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Debates
Thursday, 16 February 2012 - Strasbourg OJ edition

Egypt: recent developments (debate)
MPphoto
 

  Rui Tavares, author. (PT) Mr President, in Egypt, the military is the supreme authority and is seeking to keep control of the power that it still has, whilst having already established the compromises of the future through a curious choreography with the ascendant power: the Muslim Brotherhood. Both are using fear of chaos, vandalism and Salafi fundamentalism to establish themselves as the main players, to make Egypt’s situation synonymous with their situation, and to present themselves as the guarantors of order.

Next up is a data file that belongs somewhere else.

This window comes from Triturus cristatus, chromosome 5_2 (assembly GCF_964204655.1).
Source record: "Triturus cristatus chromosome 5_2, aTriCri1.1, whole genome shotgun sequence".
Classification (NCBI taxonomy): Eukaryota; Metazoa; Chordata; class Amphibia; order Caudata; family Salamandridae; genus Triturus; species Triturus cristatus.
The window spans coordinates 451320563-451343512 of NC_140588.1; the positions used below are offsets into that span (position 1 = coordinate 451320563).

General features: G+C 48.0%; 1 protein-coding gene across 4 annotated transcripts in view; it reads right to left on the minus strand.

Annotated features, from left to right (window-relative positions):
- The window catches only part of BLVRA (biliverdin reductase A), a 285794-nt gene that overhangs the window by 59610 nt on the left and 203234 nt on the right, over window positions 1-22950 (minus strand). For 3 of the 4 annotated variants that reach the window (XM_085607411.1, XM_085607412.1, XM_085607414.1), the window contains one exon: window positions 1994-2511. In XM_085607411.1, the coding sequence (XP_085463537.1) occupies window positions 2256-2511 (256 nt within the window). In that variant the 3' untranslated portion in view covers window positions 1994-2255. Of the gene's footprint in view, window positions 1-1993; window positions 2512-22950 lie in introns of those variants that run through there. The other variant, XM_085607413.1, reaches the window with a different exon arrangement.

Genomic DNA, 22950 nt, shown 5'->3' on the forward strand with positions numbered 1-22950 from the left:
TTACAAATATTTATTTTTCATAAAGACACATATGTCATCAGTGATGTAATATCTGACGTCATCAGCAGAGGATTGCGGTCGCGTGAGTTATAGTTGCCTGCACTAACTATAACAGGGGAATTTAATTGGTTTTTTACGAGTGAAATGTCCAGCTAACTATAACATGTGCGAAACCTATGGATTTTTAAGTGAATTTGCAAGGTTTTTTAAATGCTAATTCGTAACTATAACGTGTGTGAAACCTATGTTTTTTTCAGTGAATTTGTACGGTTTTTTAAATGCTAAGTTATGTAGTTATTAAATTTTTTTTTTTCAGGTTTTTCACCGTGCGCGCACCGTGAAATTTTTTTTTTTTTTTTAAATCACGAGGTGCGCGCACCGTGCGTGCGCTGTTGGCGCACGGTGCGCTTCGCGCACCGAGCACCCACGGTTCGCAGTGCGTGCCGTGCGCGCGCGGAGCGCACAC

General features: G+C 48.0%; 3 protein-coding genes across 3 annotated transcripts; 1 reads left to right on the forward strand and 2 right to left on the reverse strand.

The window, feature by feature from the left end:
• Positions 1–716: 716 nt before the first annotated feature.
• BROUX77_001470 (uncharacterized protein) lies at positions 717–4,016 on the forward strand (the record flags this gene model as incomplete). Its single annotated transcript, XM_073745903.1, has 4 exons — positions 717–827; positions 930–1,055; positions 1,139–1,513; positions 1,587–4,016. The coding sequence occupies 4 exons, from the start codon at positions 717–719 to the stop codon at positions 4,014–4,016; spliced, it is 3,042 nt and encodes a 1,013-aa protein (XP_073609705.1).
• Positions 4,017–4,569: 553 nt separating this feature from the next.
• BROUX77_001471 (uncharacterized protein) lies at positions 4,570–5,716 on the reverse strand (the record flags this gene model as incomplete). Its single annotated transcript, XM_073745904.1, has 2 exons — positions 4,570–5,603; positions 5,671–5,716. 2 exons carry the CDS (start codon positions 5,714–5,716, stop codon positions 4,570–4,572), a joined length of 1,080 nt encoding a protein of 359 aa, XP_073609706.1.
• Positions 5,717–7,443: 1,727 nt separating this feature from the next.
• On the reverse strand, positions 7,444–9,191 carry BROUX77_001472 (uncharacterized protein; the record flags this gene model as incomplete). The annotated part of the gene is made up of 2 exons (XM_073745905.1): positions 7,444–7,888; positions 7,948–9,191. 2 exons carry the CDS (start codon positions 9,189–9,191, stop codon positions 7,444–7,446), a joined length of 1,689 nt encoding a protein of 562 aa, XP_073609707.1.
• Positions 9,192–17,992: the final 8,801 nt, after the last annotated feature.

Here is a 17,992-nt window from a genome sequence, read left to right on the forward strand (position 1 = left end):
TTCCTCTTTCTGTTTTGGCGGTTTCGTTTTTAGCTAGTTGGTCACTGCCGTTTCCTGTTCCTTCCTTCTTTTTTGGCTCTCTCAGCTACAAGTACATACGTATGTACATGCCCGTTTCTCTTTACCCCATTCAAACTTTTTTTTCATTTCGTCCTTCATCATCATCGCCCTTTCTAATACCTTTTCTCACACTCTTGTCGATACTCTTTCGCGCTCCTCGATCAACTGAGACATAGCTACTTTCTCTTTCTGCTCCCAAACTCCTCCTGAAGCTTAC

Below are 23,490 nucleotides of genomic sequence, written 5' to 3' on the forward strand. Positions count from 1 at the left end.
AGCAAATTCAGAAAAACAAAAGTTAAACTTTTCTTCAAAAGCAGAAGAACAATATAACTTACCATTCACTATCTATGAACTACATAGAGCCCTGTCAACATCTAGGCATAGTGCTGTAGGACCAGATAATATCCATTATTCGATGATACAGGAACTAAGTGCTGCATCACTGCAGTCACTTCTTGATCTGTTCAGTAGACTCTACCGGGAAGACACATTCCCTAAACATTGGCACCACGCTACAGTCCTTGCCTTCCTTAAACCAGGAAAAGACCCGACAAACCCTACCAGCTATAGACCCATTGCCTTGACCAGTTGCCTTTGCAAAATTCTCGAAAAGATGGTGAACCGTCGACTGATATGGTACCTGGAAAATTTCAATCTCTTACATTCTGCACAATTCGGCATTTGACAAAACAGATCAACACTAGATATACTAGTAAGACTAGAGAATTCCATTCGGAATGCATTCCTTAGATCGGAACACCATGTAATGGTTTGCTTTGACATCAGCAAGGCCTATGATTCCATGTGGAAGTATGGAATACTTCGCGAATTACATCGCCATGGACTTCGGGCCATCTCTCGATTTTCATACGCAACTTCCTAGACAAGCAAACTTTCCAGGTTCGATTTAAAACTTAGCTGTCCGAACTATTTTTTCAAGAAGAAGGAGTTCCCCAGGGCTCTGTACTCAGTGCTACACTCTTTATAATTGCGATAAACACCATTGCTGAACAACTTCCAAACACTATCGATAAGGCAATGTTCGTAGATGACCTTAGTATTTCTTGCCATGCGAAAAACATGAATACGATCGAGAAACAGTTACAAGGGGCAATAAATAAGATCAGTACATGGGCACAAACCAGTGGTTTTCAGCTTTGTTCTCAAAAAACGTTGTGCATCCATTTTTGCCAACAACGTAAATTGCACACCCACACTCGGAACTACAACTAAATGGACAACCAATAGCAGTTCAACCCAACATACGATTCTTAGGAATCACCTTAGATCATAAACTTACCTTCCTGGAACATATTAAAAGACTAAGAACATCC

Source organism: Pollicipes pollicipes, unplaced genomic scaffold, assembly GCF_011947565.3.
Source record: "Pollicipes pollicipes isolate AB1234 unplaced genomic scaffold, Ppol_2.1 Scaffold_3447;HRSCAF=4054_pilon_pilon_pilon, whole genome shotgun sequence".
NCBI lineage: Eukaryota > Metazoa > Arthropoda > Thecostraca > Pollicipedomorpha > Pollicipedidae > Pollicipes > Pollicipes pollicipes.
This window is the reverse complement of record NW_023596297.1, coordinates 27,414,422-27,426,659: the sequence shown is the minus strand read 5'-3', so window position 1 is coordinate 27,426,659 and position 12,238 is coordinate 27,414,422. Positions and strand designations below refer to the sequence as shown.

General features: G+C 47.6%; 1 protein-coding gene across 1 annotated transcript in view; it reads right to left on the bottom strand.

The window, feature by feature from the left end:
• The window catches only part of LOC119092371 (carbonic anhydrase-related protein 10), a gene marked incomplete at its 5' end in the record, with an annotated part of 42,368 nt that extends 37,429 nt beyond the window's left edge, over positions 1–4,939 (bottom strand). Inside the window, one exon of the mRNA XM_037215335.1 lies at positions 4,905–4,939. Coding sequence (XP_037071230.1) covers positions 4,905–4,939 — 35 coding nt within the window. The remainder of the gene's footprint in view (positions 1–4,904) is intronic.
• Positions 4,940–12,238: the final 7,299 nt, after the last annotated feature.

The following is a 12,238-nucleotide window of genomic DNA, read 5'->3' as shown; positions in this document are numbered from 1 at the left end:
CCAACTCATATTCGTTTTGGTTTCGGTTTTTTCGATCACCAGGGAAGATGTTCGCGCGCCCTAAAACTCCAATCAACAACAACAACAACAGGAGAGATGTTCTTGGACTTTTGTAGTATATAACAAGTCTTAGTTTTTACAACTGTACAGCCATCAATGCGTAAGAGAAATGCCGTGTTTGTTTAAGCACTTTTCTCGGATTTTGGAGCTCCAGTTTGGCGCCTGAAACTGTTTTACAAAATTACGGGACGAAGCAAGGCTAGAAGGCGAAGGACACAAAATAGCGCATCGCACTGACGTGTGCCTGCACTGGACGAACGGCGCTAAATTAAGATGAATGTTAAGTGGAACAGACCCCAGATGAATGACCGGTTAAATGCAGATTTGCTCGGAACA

Let us not forget, too, that the army is currently a major beneficiary of the status quo, as it already was in the time of Mubarak. The army controls the majority of the Egyptian economy and has used the transition to control even more, by getting rid of certain competitors within Mubarak’s clique itself. The Emergency Law has not been completely lifted. Accusations of vandalism are being used cynically to arrest bloggers, along with young activists from civil society movements and small leftist groups. We know that no transition takes place instantaneously, but I have to say that the European debate about the Egyptian transition is depressing. It is crystallising as being between those who think that nothing needs to be done because the Arab Spring has already happened and that it is now the Arabs’ problem not ours, and those who think that nothing can now be done because the Arab Winter is here and we have no way of pressuring Egypt. We clearly have many ways of pressuring Egypt. We should say to the army and the Muslim Brotherhood that they should establish the beginnings of law and order, but for everyone in Egypt. However, we also need – I am concluding, Mr President – to do something else: if Europe is really concerned about politically liberal sectors, about Christians, about minorities and about young people, it should open up its thinking and its doors to the other side of the Mediterranean much more than it has been doing so far.

 
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